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Retailers struggle to make omnichannel profitable

 

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Retail CEOs have reported struggling to make omnichannel a profitable strategy, citing the cost and complex nature of fulfilling orders across multiple platforms in a new report.

The fourth annual survey from JDA Software Group surveyed more than 350 retail executives from around the world, finding that only 10 per cent of respondents were able to make a profit while fulfilling omnichannel demand.

Fulfilment costs causing execs to rethink delivery strategies

Only 12 per cent of CEOs surveyed said they were able to provide a seamless shopping experience across channels, down from 19 per cent in 2014. These retailers are finding their omnichannel offerings to be too complex or expensive and are choosing to scale back.

Respondents said they are increasing investment in click & collect, with 51 per cent reporting they plan to offer it in the next 12 months. This is up from 47 per cent in 2016. Buy online, ship to store has also picked up steam in the past year with 48 per cent investing in this service or planning to in the next 12 months.

Executives are decreasing their investment in costlier fulfilment options including same day delivery and providing specific delivery time slots.

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The cost of customer returns was seen by 74 per cent of respondents as impacting profits and the rising costs of order fulfilment overall is causing executives to rethink their fulfilment strategy.

This year will see increased charges for online orders, with 57 per cent saying they plan to or will make this change in the next 12 months, and a rise in minimum order thresholds for free standard home delivery (62 per cent plan to or will make this change in the next 12 months). Over half (55 per cent) also plan to raise the minimum value order for click & collect purchases.

Patrick Viney, JDA’s vice president – retail industry strategy APAC, said that the Australian retail industry needs to adapt in order to remain profitable.

“We are witnessing unprecedented change sweeping across the Australian retail industry that continues in earnest as retailers re-imagine their strategies to achieve profitability as well as transform the customer experience, making it seamless and personalised, no matter how they shop,” he said.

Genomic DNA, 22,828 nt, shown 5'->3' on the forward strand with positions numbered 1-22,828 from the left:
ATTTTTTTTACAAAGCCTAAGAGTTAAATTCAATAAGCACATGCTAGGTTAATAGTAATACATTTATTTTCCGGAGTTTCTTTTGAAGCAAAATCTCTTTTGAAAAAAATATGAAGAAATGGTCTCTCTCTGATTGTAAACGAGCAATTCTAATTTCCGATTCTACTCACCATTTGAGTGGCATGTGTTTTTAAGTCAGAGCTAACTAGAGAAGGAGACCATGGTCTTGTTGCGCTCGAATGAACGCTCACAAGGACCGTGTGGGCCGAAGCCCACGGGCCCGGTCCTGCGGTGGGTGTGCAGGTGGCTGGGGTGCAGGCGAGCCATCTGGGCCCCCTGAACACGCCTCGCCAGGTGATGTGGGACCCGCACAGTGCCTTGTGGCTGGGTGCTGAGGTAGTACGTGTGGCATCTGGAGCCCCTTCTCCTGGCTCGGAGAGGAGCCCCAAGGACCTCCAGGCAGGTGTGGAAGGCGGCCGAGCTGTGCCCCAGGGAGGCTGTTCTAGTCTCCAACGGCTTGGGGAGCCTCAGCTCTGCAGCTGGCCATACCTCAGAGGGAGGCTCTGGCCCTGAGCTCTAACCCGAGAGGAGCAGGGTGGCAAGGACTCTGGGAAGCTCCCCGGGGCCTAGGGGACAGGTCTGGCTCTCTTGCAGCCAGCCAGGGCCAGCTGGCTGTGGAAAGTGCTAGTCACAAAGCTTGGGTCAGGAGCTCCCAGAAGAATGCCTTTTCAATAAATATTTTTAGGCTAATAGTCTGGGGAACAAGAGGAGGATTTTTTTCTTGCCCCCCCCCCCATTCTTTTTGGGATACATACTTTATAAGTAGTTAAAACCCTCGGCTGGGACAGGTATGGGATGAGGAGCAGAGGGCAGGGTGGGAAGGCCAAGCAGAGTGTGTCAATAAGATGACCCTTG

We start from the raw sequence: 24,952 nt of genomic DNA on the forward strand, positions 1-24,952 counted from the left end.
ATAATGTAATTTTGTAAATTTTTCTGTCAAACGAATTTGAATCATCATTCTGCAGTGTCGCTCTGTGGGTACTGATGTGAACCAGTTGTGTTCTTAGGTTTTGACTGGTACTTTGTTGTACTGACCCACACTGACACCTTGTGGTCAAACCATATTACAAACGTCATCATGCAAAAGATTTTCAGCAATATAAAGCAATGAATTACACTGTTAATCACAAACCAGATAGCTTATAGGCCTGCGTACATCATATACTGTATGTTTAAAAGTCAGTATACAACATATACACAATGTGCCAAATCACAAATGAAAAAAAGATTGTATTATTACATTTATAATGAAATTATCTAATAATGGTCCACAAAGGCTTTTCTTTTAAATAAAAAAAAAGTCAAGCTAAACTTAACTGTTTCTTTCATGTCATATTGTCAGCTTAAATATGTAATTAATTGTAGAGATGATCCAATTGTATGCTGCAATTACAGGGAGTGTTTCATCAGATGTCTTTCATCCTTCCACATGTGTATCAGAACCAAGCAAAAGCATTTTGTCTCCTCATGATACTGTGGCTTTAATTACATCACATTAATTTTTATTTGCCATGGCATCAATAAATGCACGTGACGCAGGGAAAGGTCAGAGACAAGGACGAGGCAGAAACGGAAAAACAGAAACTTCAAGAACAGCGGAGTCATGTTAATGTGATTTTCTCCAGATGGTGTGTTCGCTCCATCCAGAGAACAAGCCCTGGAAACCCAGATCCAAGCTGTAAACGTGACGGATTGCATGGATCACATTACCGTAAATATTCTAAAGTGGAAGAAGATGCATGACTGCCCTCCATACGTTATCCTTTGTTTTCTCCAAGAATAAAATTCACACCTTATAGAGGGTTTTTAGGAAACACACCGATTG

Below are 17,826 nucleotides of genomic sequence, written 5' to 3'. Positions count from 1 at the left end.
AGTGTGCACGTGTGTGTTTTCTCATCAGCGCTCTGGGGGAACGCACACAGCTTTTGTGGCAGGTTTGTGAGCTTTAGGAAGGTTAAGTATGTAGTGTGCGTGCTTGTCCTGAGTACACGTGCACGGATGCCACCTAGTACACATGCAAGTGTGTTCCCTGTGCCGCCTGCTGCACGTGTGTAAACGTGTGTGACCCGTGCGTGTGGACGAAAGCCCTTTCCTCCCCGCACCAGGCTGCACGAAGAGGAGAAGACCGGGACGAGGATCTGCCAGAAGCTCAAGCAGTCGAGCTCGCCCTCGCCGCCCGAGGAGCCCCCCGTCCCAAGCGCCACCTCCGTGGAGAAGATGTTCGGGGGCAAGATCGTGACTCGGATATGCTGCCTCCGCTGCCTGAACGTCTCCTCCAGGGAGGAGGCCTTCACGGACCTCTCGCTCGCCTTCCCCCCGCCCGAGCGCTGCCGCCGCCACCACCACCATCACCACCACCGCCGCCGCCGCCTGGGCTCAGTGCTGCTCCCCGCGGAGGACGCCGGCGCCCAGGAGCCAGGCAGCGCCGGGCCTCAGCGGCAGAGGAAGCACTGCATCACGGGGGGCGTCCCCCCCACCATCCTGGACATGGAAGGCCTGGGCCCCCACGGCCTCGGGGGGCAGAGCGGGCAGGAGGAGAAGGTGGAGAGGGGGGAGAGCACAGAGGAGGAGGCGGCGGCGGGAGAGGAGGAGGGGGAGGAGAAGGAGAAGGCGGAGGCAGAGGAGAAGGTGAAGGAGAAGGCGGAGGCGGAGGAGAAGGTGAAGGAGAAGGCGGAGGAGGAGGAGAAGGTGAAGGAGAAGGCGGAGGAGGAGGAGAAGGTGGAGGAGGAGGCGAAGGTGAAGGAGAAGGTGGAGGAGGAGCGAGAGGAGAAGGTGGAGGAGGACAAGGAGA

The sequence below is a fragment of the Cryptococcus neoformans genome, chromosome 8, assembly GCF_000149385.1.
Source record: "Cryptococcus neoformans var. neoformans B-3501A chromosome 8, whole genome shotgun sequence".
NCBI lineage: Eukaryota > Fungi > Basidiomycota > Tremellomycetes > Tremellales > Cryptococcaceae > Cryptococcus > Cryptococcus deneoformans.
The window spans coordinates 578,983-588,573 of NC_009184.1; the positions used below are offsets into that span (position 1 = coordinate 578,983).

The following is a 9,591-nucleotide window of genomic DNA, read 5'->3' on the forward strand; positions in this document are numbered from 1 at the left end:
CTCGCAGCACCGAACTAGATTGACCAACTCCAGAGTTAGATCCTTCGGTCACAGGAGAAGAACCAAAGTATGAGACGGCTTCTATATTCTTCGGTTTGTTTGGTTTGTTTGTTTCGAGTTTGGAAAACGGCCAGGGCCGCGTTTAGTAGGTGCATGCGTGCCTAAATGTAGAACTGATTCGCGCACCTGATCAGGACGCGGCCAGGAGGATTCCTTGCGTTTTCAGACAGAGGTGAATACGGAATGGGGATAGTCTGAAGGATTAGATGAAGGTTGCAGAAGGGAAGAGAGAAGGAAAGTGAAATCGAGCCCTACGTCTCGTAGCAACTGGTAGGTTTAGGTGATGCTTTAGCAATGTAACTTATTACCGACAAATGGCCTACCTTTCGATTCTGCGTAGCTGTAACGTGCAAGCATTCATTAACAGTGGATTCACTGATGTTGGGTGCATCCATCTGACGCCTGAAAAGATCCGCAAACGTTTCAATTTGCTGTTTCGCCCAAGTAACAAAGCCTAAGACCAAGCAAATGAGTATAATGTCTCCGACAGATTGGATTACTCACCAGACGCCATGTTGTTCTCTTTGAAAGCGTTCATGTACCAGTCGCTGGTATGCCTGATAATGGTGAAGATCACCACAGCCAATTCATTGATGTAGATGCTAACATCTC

“Supply chain complexities and cost in the region will continue to challenge our retailers and the difference between winners and non-winners will be how much, or how little, retailers understand their customers moving forward.”

Digital tech increasingly important

The survey also found that the retail industry is becoming more focused on digital technologies like the Internet of Things (IOT), big data, automation and augmented reality. In fact, 69 per cent of executives say they plan to increase their investment in digital transformation over the next year.

Retailers are using these technologies to better understand and connect with their customers. Mobile enabled apps, big data and use of social media data are the top technologies CEOs are investing in, while automation and IoT are lower on the list but gaining momentum as they are seen as game changers.

The use of social media and big data is seen as highly valuable, as it gives retailers deep insights into customer information, allowing them to learn about shopper preferences.

“If Australian retailers invest in ‘digital-aware’ supply chain capabilities, they could be more than competitive as the next wave of digital technologies rolls in,” said Viney.

“It’s a big if, however, given the high prevalence of planning and execution issues we see with current digital retail strategies.”

 

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